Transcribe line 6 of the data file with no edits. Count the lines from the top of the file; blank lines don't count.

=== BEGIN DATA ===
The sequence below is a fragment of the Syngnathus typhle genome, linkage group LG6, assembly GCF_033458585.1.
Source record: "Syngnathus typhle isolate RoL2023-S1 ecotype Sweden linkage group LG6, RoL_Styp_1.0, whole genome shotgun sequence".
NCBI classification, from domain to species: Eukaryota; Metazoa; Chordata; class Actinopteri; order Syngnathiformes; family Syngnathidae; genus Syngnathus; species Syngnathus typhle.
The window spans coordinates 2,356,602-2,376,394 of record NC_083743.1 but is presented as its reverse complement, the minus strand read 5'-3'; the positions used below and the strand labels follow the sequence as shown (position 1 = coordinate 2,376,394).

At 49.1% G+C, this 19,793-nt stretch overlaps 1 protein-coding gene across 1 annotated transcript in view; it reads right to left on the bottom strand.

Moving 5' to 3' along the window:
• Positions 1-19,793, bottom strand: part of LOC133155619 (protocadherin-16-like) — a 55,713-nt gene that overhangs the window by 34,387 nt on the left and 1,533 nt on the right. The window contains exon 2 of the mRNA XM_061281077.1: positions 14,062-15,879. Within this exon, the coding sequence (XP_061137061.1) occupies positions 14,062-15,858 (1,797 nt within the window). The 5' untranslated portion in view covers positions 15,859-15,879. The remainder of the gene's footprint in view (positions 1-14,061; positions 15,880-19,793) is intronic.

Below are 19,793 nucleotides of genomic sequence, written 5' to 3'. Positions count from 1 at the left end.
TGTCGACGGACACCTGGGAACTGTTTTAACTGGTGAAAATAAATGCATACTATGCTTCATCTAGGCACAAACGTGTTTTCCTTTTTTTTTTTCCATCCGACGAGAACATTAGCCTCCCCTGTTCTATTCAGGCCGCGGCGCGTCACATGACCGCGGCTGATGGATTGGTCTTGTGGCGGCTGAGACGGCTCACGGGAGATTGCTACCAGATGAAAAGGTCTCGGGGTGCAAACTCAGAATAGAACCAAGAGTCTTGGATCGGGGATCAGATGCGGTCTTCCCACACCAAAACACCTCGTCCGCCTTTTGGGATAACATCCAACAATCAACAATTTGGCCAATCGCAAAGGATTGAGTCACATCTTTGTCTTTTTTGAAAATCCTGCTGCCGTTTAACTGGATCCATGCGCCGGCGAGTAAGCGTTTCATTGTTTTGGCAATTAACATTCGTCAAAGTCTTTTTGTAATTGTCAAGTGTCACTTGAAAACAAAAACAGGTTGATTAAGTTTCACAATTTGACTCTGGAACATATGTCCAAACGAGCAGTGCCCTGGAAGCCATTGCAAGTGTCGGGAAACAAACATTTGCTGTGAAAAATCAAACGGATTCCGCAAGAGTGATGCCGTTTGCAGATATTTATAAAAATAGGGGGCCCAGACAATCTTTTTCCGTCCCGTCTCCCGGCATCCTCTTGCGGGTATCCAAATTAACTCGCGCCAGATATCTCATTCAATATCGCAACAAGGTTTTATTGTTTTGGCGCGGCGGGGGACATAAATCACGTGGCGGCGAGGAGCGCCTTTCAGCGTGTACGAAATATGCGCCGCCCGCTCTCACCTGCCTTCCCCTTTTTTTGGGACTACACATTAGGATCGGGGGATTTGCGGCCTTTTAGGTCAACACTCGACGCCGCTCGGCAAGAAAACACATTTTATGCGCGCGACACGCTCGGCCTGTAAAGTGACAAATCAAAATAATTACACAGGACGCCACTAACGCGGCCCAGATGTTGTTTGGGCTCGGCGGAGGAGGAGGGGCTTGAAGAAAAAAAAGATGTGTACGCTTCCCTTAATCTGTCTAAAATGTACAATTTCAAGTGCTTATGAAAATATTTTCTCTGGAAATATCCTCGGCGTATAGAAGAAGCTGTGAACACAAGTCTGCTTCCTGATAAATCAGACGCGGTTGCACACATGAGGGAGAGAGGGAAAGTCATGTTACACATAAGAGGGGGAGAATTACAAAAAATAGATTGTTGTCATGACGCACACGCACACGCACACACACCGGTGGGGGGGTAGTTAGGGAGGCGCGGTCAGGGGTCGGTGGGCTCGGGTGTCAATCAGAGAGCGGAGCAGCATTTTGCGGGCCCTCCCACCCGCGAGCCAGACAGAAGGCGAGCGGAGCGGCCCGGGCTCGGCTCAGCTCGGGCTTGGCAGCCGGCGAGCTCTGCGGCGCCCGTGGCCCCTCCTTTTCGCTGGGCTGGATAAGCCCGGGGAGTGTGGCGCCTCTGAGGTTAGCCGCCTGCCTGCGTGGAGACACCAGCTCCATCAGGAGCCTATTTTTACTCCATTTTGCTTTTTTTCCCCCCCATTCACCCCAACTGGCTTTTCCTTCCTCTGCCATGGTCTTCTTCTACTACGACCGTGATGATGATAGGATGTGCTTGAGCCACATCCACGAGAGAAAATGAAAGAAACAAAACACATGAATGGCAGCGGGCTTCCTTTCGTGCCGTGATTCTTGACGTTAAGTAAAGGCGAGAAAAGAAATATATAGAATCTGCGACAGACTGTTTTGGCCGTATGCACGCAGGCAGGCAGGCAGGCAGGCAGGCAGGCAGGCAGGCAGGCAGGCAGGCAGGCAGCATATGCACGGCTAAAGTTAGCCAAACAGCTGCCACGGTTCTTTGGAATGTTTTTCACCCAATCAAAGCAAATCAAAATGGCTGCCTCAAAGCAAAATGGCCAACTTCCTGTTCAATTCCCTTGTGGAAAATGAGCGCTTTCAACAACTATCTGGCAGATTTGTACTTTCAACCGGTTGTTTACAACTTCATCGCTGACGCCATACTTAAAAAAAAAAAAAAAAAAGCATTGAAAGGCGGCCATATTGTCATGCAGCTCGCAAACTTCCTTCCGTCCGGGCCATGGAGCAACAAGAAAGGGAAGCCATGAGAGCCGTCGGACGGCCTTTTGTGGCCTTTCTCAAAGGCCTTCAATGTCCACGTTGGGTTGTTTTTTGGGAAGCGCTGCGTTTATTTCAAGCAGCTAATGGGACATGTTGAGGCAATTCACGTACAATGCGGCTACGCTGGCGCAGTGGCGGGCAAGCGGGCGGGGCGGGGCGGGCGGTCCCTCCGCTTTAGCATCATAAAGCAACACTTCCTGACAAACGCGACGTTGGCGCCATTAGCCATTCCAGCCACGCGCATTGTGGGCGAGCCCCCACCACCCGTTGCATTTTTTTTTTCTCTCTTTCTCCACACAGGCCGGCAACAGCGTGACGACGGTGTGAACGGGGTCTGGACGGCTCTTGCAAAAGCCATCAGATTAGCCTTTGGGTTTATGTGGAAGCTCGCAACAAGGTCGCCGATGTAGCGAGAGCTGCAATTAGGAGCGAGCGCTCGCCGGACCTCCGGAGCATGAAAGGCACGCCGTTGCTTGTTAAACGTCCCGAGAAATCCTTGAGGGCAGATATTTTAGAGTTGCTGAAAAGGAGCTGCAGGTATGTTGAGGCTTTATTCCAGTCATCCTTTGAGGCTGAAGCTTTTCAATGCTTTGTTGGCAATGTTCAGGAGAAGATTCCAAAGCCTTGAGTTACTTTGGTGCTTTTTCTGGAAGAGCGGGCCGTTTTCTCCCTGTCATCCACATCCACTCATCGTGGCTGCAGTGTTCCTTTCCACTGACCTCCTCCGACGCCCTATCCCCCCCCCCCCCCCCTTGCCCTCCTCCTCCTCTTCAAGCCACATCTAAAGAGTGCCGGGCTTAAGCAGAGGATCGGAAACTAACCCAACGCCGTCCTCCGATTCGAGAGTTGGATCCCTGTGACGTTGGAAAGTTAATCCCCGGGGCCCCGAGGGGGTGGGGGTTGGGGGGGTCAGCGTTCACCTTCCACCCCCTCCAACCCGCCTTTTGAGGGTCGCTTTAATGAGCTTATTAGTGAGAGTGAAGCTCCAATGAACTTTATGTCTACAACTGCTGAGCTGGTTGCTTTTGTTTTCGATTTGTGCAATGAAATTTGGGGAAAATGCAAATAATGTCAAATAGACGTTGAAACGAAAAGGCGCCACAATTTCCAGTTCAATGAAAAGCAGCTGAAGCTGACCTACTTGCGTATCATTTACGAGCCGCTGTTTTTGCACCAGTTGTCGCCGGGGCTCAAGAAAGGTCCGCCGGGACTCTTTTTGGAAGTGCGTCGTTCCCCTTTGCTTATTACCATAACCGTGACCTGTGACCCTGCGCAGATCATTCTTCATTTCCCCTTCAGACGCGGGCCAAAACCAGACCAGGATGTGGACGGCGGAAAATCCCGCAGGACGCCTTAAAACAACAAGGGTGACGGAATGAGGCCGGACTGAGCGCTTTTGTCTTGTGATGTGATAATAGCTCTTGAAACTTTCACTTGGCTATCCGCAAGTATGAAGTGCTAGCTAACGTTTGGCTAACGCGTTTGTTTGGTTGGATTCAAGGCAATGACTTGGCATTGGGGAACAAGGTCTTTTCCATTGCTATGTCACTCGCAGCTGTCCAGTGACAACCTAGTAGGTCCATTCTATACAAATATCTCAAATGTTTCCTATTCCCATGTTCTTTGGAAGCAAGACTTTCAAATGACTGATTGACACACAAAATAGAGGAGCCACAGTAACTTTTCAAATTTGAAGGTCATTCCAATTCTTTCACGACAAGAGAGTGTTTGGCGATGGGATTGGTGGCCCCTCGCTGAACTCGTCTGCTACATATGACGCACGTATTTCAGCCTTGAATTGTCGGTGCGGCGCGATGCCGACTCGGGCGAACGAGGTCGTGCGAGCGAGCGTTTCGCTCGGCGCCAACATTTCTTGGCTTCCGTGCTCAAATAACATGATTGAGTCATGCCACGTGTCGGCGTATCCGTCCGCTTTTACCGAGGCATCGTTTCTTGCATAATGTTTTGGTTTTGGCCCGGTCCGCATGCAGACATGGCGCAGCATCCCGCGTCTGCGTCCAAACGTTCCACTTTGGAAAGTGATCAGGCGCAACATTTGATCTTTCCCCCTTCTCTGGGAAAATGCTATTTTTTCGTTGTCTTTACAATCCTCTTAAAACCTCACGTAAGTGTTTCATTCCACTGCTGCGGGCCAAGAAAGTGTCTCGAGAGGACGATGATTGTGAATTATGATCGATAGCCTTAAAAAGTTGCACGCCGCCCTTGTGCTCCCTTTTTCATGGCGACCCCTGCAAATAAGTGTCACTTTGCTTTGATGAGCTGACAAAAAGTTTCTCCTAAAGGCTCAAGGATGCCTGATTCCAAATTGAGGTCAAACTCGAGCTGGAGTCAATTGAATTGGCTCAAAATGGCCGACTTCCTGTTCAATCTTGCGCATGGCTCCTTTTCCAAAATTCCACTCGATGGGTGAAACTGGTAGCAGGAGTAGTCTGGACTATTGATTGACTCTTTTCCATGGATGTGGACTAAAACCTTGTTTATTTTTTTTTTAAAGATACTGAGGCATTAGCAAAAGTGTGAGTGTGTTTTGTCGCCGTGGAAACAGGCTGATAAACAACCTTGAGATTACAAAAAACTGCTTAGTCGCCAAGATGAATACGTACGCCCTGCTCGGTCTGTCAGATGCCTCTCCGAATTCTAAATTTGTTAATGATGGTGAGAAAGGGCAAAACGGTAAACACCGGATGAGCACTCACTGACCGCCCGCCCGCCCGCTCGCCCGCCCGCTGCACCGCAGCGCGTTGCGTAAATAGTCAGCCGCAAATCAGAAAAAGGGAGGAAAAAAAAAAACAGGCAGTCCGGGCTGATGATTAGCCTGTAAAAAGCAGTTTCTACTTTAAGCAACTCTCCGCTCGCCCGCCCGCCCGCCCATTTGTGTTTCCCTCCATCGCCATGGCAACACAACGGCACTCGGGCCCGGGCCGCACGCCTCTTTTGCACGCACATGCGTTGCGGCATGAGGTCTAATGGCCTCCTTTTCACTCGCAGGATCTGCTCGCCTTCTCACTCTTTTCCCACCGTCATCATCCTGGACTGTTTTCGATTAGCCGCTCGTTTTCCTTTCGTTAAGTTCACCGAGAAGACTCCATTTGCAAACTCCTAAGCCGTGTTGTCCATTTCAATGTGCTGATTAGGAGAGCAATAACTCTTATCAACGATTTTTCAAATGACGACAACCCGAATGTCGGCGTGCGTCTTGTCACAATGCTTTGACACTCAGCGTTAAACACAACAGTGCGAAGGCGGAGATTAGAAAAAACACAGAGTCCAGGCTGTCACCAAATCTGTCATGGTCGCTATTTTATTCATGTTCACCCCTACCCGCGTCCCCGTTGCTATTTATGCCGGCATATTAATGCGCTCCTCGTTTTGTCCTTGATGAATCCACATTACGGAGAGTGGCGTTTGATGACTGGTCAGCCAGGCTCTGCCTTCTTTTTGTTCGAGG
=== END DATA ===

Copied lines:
Moving 5' to 3' along the window: